Stuart Kent
(Android Developer)

More On Android Pie’s Brightness Control Changes

This post expands on TJ’s excellent article describing how the brightness control changes in Android Pie practically affect Android developers. Let’s get nerdier in a quest to understand more about this new behavior.

The brightness control change we’re interested in was motivated and described in an Android Developers Blog post as follows:

Humans perceive brightness on a logarithmic rather than linear scale. That means changes in screen brightness are much more noticeable when the screen is dark versus bright. To match this difference in perception, we updated the brightness slider UI in the notification shade and System Settings app to work on a more human-like scale.

Controls that operate on relatable, “human-like” scales usually lead to simpler mental models and more intuitive user experiences, so this is a great decision! Unfortunately, it made TJ’s life as a developer a little more tricky. In order to keep his brightness-control app DigiLux functioning how users expected, he needed to reverse-engineer the newly-introduced nonlinear relationship between slider input values and display brightness setting values. This reverse engineering was made difficult by two key factors:

  1. Human perception of brightness is not perfectly logarithmic (and therefore, neither are most brightness transformation functions);
  2. Android’s slider input values and display brightness setting values are both discretized (represented by integers in the range 0…255).

Factor 1 explains why TJ’s logarithmic best-fit curve did not perfectly match the data points he measured. In particular, we can see that the curve does not pass through (0, 0) (arrow 1), deviates noticeably from measured values in some regions (arrow 2), and fails to capture a strange flat section of measured values (arrow 3):

After this analytic approach failed to produce the required accuracy, TJ wisely decided to use his measurements to create a simple and efficient lookup table to perform transformations. Problem solved; job done; app updated; users happy!

Now’s where we get extra nerdy.

Android’s brightness slider is part of the system UI, which means its source code lives in AOSP. The slider is defined in the BrightnessController class. This class implements an onChanged method to process changes in the brightness slider’s value. I’ve highlighted the important lines below:

public void onChanged(ToggleSlider toggleSlider, boolean tracking, boolean automatic,
        int value, boolean stopTracking) {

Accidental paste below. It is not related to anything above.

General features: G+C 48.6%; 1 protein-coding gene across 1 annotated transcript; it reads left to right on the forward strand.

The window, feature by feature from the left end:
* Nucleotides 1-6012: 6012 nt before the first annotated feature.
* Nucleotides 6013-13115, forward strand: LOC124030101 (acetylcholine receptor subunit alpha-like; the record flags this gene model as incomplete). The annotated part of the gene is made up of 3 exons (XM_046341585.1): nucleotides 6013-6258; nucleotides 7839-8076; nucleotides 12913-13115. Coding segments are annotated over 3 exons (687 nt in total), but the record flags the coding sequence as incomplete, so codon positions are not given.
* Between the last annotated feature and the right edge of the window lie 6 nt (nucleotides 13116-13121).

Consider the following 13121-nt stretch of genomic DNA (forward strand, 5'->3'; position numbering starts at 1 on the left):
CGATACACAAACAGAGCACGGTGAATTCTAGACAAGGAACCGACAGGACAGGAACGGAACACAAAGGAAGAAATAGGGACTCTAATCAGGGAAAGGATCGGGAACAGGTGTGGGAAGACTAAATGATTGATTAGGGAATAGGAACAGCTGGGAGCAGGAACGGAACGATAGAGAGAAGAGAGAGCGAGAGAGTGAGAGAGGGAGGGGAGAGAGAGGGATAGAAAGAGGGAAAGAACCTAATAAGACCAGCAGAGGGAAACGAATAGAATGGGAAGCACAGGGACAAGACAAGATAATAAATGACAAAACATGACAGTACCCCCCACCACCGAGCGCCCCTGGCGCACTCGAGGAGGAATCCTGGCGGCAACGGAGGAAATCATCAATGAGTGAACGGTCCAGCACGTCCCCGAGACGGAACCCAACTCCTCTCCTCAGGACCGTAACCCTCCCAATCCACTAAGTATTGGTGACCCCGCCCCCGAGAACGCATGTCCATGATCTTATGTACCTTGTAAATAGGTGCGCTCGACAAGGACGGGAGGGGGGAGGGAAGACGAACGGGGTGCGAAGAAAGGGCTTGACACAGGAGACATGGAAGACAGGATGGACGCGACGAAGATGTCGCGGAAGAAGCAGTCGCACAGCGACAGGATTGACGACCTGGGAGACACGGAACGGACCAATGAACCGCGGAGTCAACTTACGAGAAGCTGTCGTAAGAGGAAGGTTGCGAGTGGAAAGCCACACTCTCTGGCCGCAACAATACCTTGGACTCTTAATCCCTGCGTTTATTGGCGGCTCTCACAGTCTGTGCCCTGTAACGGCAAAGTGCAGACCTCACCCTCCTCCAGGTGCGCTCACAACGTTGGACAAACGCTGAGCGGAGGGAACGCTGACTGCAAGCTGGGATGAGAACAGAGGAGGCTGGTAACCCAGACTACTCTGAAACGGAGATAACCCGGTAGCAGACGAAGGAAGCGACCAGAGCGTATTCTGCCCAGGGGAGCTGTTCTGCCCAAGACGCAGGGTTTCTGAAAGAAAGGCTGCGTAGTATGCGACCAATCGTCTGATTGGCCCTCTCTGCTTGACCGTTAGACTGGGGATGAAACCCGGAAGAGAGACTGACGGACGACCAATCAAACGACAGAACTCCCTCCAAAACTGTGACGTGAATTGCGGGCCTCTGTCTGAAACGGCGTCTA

// ...

    final int val = convertGammaToLinear(value, min, max);

    // ...

Jackpot! The function convertGammaToLinear and its inverse, convertLinearToGamma, represent the nonlinear mappings TJ reverse-engineered. These functions are defined in the BrightnessUtils class, so we can now see exactly how they are implemented by the platform:

public static final int GAMMA_SPACE_MAX = 1023;

// Hybrid Log Gamma constant values
private static final float R = 0.5f;
private static final float A = 0.17883277f;
private static final float B = 0.28466892f;
private static final float C = 0.55991073f;

public static final int convertGammaToLinear(int val, int min, int max) {
    final float normalizedVal = MathUtils.norm(0, GAMMA_SPACE_MAX, val);
    final float ret;
    if (normalizedVal <= R) {
        ret = MathUtils.sq(normalizedVal / R);
    } else {
        ret = MathUtils.exp((normalizedVal - C) / A) + B;
    // HLG is normalized to the range [0, 12], so we need to re-normalize to the range [0, 1]
    // in order to derive the correct setting value.
    return Math.round(MathUtils.lerp(min, max, ret / 12));

public static final int convertLinearToGamma(int val, int min, int max) {
    // For some reason, HLG normalizes to the range [0, 12] rather than [0, 1]
    final float normalizedVal = MathUtils.norm(min, max, val) * 12;
    final float ret;
    if (normalizedVal <= 1f) {
        ret = MathUtils.sqrt(normalizedVal) * R;
    } else {
        ret = A * MathUtils.log(normalizedVal - B) + C;
    return Math.round(MathUtils.lerp(0, GAMMA_SPACE_MAX, ret));

The inline comments indicate that these functions are derived from the Hybrid Log-Gamma transformation. This transformation patches together a gamma-curve (yes, that gamma) and a logarithmic curve to approximate actual human brightness perception. The blue curve below represents this transformation. Note that it passes through (0, 0) and has a small kink at output value 0.5 (magnified in the second image for clarity), just like TJ’s experimental measurements. Now we know where that kink comes from!